The goal would be to put the company through a very quick restructuring process in bankruptcy court in order to prevent damage to GM's image and sales, according to a report by the New York Times. The entire process could take just two weeks, which would be astonishingly fast for a Chapter 11 proceeding -- especially for a company the size of General Motors.
As reported last week, one bankruptcy strategy currently being evaluated is splitting GM into two companies. Under such a scenario, a new company would be formed from the General's most successful units. The "new" GM would inherit some secured creditor debt but would otherwise be freed of the "old" company's problems. The "old" GM -- consisting of defunct brands and bad debt -- would likely be liquidated via Chapter 7 proceedings over several months or years. Bondholders would lose a substantial amount of money, and dealer, union, and supplier obligations could be severed.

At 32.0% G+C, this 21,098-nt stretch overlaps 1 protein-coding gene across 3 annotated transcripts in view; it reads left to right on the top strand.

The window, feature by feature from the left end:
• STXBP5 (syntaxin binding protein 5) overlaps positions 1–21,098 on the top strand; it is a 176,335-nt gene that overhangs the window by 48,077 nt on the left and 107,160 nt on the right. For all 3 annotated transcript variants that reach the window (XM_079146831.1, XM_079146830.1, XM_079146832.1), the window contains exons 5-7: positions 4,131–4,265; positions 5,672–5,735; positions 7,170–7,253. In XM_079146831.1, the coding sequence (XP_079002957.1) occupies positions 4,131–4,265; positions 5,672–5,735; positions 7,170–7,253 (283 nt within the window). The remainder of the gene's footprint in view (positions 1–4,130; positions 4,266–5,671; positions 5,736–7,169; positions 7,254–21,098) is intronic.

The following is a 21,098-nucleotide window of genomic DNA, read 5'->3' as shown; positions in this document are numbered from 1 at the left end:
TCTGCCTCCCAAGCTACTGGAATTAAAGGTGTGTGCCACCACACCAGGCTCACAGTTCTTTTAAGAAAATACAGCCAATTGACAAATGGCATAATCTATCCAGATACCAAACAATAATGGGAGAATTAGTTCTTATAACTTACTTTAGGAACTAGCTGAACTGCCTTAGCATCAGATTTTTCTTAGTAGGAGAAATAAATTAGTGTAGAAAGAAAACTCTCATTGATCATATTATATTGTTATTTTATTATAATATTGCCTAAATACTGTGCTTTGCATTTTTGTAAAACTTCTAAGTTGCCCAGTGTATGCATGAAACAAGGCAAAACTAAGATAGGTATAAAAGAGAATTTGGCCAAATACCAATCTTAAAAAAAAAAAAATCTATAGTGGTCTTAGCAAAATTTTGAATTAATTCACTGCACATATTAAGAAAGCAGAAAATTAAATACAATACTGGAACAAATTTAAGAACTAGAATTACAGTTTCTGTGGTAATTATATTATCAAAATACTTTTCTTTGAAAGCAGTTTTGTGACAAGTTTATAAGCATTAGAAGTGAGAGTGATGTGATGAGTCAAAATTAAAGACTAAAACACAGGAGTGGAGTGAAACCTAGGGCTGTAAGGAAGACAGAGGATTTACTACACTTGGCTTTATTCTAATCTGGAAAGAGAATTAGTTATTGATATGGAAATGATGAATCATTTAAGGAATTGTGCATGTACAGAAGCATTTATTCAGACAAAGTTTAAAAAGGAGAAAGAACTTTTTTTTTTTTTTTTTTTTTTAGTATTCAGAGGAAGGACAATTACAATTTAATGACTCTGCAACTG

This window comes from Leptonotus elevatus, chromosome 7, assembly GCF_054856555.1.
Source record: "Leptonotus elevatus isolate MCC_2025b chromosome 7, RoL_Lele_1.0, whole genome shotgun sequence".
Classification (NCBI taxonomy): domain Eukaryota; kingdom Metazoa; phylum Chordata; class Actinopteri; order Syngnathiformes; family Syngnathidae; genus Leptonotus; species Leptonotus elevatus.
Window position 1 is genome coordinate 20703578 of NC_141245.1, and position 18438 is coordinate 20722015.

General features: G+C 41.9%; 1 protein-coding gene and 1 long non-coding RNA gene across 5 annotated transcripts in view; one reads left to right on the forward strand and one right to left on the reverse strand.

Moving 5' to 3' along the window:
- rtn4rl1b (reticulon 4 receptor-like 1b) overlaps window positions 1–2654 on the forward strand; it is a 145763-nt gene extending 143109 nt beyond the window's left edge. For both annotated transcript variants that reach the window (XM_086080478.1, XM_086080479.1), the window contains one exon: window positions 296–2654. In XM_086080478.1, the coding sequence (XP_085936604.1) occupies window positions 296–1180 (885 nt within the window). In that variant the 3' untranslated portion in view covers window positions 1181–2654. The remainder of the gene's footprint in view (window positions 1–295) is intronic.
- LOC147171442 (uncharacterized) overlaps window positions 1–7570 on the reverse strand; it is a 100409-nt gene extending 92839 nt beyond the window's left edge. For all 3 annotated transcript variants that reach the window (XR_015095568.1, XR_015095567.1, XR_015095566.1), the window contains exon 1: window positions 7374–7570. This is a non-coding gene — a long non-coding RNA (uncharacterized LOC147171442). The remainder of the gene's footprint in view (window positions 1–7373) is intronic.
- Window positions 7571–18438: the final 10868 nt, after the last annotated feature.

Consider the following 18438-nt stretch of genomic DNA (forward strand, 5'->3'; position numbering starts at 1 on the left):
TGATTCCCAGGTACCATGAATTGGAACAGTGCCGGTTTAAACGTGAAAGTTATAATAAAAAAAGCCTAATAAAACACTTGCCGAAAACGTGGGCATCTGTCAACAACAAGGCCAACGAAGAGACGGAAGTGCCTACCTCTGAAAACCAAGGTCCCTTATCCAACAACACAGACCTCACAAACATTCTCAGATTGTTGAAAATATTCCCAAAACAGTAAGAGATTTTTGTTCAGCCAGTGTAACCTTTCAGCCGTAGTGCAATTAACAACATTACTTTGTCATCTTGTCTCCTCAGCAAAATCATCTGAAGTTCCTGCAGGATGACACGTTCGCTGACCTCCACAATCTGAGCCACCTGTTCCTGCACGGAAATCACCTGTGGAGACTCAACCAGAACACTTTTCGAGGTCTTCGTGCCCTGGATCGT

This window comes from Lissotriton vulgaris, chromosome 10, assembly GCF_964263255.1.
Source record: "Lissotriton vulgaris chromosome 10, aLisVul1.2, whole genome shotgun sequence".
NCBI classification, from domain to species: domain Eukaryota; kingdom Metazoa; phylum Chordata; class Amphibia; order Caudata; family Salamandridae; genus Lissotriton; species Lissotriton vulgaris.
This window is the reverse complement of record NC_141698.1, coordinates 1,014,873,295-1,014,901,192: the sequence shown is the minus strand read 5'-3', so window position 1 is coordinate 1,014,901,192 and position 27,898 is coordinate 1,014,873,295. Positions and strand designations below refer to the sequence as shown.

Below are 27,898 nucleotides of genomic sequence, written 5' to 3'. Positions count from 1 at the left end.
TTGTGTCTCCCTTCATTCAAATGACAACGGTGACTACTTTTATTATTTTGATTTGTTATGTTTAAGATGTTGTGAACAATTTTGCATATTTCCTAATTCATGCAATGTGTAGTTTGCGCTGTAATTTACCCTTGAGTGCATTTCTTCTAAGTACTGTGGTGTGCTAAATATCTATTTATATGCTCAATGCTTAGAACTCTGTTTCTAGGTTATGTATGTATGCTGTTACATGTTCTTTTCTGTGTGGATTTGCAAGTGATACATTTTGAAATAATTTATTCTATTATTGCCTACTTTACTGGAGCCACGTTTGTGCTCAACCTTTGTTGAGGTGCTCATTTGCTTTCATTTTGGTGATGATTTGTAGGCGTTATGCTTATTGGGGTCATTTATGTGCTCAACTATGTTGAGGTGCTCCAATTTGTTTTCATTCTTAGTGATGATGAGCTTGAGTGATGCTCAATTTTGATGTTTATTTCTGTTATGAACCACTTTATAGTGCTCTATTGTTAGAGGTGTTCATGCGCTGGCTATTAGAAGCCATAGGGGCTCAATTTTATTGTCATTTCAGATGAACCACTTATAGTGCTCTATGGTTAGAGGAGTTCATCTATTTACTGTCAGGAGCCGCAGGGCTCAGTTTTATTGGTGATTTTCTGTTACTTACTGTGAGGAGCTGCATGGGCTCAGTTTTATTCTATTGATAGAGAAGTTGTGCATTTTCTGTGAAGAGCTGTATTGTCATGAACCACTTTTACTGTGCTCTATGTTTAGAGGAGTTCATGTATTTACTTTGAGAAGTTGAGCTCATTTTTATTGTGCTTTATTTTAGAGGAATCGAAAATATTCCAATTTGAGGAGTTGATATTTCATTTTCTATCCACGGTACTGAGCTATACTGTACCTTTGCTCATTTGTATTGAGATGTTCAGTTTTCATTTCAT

Meanwhile, the fate of supplier Delphi is also a major topic of concern. The company has until April 17th to reach an agreement with GM and the government over the future of its parts business. Although the deadline could be pushed to April 24th, there is concern the company could be forced to liquidate. If that happens, the government might acquire parts of Delphi's business on GM's behalf in order to maintain the supply of parts.